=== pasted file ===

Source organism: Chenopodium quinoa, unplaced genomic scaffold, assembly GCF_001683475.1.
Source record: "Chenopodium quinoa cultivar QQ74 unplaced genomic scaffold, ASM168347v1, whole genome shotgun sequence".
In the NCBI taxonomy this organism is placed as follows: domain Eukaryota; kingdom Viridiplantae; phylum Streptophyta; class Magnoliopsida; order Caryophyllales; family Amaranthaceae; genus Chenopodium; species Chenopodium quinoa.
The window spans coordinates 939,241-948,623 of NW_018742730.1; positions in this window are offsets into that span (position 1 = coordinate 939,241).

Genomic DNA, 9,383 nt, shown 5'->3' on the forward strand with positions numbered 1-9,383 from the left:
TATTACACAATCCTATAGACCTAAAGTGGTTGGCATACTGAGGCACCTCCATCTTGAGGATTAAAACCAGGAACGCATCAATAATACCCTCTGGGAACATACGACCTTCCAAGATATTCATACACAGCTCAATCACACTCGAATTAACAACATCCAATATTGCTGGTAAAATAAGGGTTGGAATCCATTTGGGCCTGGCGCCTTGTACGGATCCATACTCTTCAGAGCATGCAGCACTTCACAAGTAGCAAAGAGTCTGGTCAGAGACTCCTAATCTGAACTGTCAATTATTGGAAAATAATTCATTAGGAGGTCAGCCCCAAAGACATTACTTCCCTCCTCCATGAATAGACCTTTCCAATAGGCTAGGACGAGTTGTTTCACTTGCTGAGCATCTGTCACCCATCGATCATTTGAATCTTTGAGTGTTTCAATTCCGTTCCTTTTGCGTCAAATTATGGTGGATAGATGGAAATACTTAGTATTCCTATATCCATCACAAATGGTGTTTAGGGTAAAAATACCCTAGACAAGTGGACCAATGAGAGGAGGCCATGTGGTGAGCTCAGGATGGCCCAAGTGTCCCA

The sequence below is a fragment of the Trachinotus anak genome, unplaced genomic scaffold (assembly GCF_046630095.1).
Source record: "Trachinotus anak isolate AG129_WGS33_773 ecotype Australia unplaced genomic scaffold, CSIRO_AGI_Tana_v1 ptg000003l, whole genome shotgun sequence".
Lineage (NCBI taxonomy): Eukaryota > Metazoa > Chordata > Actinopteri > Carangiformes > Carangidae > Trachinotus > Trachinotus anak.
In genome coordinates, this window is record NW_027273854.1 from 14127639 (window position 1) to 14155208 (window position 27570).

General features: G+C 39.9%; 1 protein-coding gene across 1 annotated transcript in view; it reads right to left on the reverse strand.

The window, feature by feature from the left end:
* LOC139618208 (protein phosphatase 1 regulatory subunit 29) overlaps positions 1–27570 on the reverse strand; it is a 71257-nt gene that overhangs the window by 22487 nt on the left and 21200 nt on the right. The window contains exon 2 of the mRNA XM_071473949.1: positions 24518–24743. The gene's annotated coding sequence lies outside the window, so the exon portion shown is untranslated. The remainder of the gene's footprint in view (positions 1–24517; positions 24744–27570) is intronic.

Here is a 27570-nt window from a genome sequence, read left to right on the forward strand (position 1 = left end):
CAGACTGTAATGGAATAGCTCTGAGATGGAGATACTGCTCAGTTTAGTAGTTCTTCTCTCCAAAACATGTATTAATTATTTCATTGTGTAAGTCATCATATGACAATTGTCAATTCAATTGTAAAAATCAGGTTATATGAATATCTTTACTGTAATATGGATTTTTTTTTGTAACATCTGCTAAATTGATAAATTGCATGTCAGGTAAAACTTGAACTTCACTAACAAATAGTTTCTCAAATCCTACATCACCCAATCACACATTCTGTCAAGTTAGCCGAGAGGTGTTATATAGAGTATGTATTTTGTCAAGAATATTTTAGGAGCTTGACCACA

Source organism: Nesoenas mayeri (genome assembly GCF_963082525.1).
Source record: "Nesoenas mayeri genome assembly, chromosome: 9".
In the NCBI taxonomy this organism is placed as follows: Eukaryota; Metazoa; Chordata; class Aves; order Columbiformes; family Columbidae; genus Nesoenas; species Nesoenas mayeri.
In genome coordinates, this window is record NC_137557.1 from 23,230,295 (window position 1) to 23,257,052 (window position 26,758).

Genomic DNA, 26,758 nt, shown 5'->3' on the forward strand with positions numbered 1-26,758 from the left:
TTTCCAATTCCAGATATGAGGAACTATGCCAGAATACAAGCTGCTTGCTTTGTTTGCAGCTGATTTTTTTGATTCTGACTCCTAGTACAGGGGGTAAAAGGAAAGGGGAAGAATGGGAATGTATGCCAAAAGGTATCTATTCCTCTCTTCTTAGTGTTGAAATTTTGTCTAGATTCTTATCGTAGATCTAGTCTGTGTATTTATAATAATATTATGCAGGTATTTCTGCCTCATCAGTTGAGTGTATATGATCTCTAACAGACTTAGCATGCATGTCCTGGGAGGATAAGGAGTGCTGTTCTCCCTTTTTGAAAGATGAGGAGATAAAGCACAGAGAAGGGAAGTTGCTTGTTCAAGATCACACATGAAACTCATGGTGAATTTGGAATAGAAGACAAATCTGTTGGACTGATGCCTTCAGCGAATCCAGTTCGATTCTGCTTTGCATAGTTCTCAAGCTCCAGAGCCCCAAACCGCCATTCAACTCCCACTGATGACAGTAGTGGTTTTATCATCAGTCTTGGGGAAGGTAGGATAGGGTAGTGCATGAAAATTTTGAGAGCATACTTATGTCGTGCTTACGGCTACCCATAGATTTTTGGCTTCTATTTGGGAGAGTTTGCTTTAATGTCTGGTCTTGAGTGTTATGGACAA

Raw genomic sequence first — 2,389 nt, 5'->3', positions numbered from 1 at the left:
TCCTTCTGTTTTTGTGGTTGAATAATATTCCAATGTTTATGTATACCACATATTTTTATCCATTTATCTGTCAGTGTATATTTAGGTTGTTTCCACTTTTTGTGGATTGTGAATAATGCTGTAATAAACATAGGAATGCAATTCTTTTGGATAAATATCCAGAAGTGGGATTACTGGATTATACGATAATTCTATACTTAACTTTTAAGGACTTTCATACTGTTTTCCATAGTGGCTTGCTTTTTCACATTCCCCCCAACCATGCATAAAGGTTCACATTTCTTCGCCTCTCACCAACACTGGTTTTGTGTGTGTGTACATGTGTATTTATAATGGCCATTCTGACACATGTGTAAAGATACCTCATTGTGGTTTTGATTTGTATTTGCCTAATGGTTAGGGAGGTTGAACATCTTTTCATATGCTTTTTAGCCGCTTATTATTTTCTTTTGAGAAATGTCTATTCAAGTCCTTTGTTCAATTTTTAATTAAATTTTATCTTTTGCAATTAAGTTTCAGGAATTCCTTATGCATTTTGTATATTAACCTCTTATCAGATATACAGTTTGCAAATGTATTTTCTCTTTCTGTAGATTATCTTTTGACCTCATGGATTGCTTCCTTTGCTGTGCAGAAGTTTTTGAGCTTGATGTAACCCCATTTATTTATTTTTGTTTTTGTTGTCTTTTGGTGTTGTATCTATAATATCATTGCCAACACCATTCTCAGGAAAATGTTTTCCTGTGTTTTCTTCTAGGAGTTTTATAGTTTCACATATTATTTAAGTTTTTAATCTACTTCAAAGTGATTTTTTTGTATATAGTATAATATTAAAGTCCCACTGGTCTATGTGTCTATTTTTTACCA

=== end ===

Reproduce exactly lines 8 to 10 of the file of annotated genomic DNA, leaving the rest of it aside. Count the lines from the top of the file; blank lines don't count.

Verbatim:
Source record: "Trachinotus anak isolate AG129_WGS33_773 ecotype Australia unplaced genomic scaffold, CSIRO_AGI_Tana_v1 ptg000003l, whole genome shotgun sequence".
Lineage (NCBI taxonomy): Eukaryota > Metazoa > Chordata > Actinopteri > Carangiformes > Carangidae > Trachinotus > Trachinotus anak.
In genome coordinates, this window is record NW_027273854.1 from 14127639 (window position 1) to 14155208 (window position 27570).